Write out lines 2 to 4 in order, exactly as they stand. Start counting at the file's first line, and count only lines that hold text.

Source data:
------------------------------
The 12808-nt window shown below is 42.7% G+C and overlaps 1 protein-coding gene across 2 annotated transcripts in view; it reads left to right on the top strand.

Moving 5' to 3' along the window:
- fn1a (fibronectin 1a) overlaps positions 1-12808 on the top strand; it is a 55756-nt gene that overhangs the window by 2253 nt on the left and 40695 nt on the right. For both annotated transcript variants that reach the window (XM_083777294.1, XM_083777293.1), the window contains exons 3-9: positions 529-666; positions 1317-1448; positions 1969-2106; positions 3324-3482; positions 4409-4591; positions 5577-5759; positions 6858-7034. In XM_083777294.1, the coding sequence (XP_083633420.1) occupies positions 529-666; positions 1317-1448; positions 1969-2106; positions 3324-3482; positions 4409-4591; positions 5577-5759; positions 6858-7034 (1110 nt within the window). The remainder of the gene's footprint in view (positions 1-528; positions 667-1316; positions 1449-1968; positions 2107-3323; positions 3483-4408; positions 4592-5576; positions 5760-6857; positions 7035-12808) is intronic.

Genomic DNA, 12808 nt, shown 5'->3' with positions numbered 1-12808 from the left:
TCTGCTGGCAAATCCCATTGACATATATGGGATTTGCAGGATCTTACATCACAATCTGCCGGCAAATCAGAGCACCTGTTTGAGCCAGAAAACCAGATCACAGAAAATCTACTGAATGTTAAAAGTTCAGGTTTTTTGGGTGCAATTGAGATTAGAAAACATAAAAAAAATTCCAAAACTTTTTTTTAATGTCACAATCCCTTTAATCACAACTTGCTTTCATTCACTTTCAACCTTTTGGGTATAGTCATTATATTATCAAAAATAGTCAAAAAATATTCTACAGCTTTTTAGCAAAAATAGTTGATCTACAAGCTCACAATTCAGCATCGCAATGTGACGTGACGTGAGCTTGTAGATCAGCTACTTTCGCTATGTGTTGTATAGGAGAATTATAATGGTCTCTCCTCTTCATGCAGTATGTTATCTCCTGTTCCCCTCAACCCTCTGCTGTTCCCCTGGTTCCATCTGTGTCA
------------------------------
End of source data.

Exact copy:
Moving 5' to 3' along the window:
- fn1a (fibronectin 1a) overlaps positions 1-12808 on the top strand; it is a 55756-nt gene that overhangs the window by 2253 nt on the left and 40695 nt on the right. For both annotated transcript variants that reach the window (XM_083777294.1, XM_083777293.1), the window contains exons 3-9: positions 529-666; positions 1317-1448; positions 1969-2106; positions 3324-3482; positions 4409-4591; positions 5577-5759; positions 6858-7034. In XM_083777294.1, the coding sequence (XP_083633420.1) occupies positions 529-666; positions 1317-1448; positions 1969-2106; positions 3324-3482; positions 4409-4591; positions 5577-5759; positions 6858-7034 (1110 nt within the window). The remainder of the gene's footprint in view (positions 1-528; positions 667-1316; positions 1449-1968; positions 2107-3323; positions 3483-4408; positions 4592-5576; positions 5760-6857; positions 7035-12808) is intronic.

Genomic DNA, 12808 nt, shown 5'->3' with positions numbered 1-12808 from the left: